Who killed Police Officer Benjamin Franklin Yost? A Mollie Maguire Story

                                                 Chapter 23 - Kerrigan Is Paid

Mrs. Fannie Kerrigan, James’ wife, was destitute during the trials. The newspapers bathed their columns in human interest stories on the Mollies. The Herald visited Mrs. Kerrigan, and found her in bitterly reduced straits. She and her children were down to “eating bread and water” and were to be evicted for failure to pay their rent. The poor woman mournfully reported that she was planning to sell her furniture, farm out the children, and “go out to service”. When the reporter asked her if she would “live with Jimmy again”, she said she would “if he promises to be kind to me, but if he is rough with me, I won’t stay with him a day.” But, she added, “I’m not sorry I testified, and I told Jimmy in jail…that I would go on the stand against him again if the court wanted me to.” (Broehl, Page 329).

When Benjamin F. Yost, the policeman, was assassinated, the Tamaqua council offered a reward of one thousand dollars for the arrest and conviction of the murderer. The Schuylkill County Commissioners had also offered five hundred dollars additional (Patriot, page 1). At the exact time, that James Kerrigan was released by the Carbon County Court and Jail, at a meeting of the Carbon County Commissioners, the official meeting minutes of April 10, 1877, showed Kerrigan was paid $1,000.00, but there was no indication as to the reason for the payment. This would be the equivalent, according to US Bureau of Labor Statistics, of $24,000.00 based on today’s currency. He was later paid, another $500.00, the equivalent of $12,000.00 in today’s currency.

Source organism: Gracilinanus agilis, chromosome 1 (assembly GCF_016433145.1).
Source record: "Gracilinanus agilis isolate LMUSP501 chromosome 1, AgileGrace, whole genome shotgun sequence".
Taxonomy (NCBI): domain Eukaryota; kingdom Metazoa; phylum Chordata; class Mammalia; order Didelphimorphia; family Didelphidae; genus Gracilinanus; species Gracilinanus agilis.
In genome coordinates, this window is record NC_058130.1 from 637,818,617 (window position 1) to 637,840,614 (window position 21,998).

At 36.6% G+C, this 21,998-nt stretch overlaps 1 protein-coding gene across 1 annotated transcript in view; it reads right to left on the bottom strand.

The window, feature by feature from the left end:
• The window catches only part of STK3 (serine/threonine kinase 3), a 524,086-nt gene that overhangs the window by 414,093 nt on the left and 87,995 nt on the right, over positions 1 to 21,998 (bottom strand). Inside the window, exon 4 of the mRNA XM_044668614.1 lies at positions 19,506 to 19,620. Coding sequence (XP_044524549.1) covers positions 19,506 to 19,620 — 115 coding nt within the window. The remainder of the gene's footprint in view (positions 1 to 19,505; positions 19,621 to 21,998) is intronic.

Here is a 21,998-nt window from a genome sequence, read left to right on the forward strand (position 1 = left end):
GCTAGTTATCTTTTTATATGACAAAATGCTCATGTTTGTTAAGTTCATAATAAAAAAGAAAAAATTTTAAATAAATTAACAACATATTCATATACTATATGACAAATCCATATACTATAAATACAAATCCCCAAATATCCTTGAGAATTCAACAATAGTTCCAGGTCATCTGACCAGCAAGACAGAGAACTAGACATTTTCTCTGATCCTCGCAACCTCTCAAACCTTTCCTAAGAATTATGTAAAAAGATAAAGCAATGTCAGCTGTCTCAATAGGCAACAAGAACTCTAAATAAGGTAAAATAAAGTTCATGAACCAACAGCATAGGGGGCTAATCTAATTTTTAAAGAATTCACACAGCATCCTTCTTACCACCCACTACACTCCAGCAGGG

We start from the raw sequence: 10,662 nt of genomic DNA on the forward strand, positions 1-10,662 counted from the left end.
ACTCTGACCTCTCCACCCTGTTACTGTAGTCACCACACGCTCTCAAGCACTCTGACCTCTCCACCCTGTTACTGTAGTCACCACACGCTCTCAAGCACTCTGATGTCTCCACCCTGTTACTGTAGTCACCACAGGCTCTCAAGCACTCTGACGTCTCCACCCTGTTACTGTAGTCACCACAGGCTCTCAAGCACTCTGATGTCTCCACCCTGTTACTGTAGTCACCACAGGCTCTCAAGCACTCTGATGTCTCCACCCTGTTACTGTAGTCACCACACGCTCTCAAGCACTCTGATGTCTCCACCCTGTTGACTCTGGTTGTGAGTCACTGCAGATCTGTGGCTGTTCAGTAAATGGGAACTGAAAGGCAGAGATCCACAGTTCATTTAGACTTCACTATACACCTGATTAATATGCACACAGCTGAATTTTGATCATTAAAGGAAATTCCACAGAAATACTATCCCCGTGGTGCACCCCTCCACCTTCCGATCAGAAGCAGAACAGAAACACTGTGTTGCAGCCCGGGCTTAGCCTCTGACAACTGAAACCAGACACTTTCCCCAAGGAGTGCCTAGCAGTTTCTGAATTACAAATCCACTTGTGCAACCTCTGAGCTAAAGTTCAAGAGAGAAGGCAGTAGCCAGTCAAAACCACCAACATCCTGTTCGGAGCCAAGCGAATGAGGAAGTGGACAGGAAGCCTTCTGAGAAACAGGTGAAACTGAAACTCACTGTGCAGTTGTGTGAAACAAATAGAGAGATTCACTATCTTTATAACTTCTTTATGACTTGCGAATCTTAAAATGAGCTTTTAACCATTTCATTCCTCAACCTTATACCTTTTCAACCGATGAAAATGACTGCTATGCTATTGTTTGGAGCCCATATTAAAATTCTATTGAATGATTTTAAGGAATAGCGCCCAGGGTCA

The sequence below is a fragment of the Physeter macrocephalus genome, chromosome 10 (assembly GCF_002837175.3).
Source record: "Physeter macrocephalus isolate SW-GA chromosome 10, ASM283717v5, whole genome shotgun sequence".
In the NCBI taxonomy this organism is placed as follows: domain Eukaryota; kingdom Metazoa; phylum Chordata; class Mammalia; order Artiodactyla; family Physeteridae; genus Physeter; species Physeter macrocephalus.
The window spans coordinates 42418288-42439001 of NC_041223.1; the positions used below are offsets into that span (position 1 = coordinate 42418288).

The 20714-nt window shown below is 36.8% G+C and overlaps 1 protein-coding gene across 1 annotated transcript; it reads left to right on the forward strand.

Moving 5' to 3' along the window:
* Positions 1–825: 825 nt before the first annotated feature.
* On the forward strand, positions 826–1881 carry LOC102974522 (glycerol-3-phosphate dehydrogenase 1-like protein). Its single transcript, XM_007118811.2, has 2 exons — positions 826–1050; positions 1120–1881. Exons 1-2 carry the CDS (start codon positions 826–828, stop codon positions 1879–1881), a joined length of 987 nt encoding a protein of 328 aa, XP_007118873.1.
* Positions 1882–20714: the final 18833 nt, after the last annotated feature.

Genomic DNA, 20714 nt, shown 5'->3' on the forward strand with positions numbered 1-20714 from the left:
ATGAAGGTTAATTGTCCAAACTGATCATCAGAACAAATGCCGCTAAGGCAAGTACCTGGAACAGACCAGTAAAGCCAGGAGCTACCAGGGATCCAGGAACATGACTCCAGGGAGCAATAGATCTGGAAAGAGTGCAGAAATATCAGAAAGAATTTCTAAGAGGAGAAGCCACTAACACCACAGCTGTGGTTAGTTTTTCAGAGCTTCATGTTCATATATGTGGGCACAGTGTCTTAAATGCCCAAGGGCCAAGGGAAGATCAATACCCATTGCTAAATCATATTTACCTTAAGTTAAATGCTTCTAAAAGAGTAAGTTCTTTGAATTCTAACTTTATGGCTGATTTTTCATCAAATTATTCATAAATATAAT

This is the concurrence needed to prove that James Kerrigan was given leniency for his testimony against those convicted of murder. On September 15, 1877, the Carbon Advocate newspaper reported that, “Jimmy Kerrigan, the notorious Mollie Maguire, was in Pottsville the other day for his witness fees in the several murder trials. Frank Hughes gave him a letter recommending their payment.” (Carbon Advocate, September 15, 1877, page 4). I was unable to ascertain the amount given to Kerrigan from Schuylkill County, however, from Carbon County, he was given, at least, the total of $1,500.00 (the equivalent of $36,000.00 in today’s currency). The total average salary of a miner in 1877, was around $300 to $400 annually.

                                            Minutes from Carbon County Commissioners